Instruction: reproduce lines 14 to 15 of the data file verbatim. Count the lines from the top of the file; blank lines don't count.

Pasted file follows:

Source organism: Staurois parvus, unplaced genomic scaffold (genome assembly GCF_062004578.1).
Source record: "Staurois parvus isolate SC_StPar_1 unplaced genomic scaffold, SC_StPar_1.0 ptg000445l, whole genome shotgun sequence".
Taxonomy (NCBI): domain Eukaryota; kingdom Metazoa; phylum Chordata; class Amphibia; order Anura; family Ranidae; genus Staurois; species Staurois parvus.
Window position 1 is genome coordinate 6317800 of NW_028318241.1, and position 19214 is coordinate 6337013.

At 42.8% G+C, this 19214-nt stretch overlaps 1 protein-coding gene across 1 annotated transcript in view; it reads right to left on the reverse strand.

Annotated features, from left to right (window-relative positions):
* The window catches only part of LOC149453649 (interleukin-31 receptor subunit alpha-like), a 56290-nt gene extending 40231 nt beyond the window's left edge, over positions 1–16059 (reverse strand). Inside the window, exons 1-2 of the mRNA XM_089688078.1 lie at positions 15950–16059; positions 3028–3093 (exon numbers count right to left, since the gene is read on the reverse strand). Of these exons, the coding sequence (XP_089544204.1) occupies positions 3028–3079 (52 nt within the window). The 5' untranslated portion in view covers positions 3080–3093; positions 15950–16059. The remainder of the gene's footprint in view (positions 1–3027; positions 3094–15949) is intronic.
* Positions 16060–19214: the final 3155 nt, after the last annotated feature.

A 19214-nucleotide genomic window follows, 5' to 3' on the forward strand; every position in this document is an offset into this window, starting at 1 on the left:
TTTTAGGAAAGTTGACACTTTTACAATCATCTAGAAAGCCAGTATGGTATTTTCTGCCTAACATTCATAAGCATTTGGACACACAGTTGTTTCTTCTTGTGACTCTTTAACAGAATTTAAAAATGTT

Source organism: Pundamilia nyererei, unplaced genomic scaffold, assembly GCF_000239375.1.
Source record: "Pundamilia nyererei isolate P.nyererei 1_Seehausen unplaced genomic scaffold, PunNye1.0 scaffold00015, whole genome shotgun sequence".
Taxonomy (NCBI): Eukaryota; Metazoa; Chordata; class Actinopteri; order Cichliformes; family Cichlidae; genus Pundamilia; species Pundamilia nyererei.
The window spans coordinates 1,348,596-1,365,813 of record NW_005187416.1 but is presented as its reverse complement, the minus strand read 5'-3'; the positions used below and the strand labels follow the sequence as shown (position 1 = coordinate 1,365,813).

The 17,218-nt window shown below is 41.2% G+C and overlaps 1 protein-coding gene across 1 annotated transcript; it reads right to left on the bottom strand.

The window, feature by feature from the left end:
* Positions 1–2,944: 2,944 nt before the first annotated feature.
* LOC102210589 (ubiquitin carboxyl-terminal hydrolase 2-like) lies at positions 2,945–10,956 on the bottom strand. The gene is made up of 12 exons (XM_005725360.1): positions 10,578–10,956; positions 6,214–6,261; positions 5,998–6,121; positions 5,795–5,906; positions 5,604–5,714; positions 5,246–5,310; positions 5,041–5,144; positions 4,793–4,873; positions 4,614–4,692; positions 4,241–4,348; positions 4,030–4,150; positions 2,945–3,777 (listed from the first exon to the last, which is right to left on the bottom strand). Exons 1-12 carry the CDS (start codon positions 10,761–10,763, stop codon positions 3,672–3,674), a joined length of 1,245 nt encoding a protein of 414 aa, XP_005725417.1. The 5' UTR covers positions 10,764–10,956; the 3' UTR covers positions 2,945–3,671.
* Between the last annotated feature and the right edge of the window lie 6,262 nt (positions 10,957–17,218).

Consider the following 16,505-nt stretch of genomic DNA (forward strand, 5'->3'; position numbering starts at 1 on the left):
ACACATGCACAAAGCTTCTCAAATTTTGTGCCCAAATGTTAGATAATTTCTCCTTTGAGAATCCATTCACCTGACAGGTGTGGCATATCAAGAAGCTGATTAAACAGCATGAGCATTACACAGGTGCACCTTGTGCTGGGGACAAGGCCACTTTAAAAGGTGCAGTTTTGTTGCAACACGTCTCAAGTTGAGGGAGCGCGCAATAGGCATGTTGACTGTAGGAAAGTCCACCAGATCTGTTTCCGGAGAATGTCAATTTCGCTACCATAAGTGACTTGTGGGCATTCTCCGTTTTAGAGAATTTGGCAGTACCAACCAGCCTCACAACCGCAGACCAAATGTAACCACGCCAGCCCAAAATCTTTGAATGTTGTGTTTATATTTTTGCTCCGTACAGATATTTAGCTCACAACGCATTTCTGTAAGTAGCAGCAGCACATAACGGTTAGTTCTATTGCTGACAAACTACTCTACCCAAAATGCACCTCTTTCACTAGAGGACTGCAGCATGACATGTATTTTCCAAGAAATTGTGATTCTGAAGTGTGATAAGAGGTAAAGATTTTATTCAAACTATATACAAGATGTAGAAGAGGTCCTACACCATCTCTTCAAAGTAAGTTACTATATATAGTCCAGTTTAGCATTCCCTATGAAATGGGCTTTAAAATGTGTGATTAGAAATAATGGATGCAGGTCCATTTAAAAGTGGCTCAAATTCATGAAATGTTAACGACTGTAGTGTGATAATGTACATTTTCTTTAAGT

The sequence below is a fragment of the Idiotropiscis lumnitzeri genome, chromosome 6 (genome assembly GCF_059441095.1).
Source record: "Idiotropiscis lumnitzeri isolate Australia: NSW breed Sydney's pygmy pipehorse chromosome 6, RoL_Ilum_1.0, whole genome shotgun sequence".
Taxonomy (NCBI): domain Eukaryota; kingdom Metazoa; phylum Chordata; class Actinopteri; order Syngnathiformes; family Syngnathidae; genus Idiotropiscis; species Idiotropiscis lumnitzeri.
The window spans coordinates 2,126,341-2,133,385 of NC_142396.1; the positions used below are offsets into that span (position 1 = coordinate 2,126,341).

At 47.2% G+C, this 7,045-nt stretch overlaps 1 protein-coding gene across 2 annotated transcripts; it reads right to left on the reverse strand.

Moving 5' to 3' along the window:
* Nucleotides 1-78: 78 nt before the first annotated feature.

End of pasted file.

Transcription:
The window spans coordinates 1,348,596-1,365,813 of record NW_005187416.1 but is presented as its reverse complement, the minus strand read 5'-3'; the positions used below and the strand labels follow the sequence as shown (position 1 = coordinate 1,365,813).

The 17,218-nt window shown below is 41.2% G+C and overlaps 1 protein-coding gene across 1 annotated transcript; it reads right to left on the bottom strand.